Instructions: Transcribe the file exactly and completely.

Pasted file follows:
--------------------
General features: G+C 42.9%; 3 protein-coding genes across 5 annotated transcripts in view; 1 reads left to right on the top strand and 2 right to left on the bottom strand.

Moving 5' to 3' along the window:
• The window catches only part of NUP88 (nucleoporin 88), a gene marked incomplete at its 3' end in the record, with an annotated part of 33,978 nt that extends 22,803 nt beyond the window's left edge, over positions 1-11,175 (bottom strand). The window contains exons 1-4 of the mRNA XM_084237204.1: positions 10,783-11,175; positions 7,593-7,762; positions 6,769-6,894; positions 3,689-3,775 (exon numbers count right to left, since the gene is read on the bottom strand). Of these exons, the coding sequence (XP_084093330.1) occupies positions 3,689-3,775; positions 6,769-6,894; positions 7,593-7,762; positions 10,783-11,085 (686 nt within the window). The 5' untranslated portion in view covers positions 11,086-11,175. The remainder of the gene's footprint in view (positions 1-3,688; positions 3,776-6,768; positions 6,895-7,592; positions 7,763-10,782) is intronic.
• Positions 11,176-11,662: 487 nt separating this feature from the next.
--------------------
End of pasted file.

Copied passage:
General features: G+C 42.9%; 3 protein-coding genes across 5 annotated transcripts in view; 1 reads left to right on the top strand and 2 right to left on the bottom strand.

Moving 5' to 3' along the window:
• The window catches only part of NUP88 (nucleoporin 88), a gene marked incomplete at its 3' end in the record, with an annotated part of 33,978 nt that extends 22,803 nt beyond the window's left edge, over positions 1-11,175 (bottom strand). The window contains exons 1-4 of the mRNA XM_084237204.1: positions 10,783-11,175; positions 7,593-7,762; positions 6,769-6,894; positions 3,689-3,775 (exon numbers count right to left, since the gene is read on the bottom strand). Of these exons, the coding sequence (XP_084093330.1) occupies positions 3,689-3,775; positions 6,769-6,894; positions 7,593-7,762; positions 10,783-11,085 (686 nt within the window). The 5' untranslated portion in view covers positions 11,086-11,175. The remainder of the gene's footprint in view (positions 1-3,688; positions 3,776-6,768; positions 6,895-7,592; positions 7,763-10,782) is intronic.
• Positions 11,176-11,662: 487 nt separating this feature from the next.